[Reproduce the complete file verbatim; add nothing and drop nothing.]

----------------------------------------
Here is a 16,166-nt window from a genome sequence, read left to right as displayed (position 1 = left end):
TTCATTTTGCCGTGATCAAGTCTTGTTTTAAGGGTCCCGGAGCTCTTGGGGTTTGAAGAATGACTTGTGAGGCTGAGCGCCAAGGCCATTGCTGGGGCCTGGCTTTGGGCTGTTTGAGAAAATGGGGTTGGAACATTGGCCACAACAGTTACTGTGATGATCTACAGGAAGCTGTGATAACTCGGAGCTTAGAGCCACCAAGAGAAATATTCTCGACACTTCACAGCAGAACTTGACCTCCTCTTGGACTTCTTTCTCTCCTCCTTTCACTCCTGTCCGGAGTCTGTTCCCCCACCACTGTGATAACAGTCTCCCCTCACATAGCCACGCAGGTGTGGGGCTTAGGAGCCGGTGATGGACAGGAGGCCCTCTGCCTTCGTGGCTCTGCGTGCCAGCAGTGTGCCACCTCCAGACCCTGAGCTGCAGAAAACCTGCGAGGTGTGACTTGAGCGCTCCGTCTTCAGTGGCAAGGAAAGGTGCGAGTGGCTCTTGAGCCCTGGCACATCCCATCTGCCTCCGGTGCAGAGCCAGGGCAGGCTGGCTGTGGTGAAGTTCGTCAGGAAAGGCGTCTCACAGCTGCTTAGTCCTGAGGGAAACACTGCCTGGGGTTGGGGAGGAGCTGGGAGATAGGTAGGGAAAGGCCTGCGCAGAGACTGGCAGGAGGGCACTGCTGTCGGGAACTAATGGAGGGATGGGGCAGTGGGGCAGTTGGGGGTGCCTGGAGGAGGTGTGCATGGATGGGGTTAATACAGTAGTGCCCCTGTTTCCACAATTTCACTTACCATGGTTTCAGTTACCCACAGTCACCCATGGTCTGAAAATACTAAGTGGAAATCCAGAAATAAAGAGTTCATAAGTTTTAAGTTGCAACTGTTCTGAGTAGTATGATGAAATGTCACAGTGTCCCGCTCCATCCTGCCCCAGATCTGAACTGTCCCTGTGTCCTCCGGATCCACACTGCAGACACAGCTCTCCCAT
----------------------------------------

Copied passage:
Here is a 16,166-nt window from a genome sequence, read left to right as displayed (position 1 = left end):
TTCATTTTGCCGTGATCAAGTCTTGTTTTAAGGGTCCCGGAGCTCTTGGGGTTTGAAGAATGACTTGTGAGGCTGAGCGCCAAGGCCATTGCTGGGGCCTGGCTTTGGGCTGTTTGAGAAAATGGGGTTGGAACATTGGCCACAACAGTTACTGTGATGATCTACAGGAAGCTGTGATAACTCGGAGCTTAGAGCCACCAAGAGAAATATTCTCGACACTTCACAGCAGAACTTGACCTCCTCTTGGACTTCTTTCTCTCCTCCTTTCACTCCTGTCCGGAGTCTGTTCCCCCACCACTGTGATAACAGTCTCCCCTCACATAGCCACGCAGGTGTGGGGCTTAGGAGCCGGTGATGGACAGGAGGCCCTCTGCCTTCGTGGCTCTGCGTGCCAGCAGTGTGCCACCTCCAGACCCTGAGCTGCAGAAAACCTGCGAGGTGTGACTTGAGCGCTCCGTCTTCAGTGGCAAGGAAAGGTGCGAGTGGCTCTTGAGCCCTGGCACATCCCATCTGCCTCCGGTGCAGAGCCAGGGCAGGCTGGCTGTGGTGAAGTTCGTCAGGAAAGGCGTCTCACAGCTGCTTAGTCCTGAGGGAAACACTGCCTGGGGTTGGGGAGGAGCTGGGAGATAGGTAGGGAAAGGCCTGCGCAGAGACTGGCAGGAGGGCACTGCTGTCGGGAACTAATGGAGGGATGGGGCAGTGGGGCAGTTGGGGGTGCCTGGAGGAGGTGTGCATGGATGGGGTTAATACAGTAGTGCCCCTGTTTCCACAATTTCACTTACCATGGTTTCAGTTACCCACAGTCACCCATGGTCTGAAAATACTAAGTGGAAATCCAGAAATAAAGAGTTCATAAGTTTTAAGTTGCAACTGTTCTGAGTAGTATGATGAAATGTCACAGTGTCCCGCTCCATCCTGCCCCAGATCTGAACTGTCCCTGTGTCCTCCGGATCCACACTGCAGACACAGCTCTCCCAT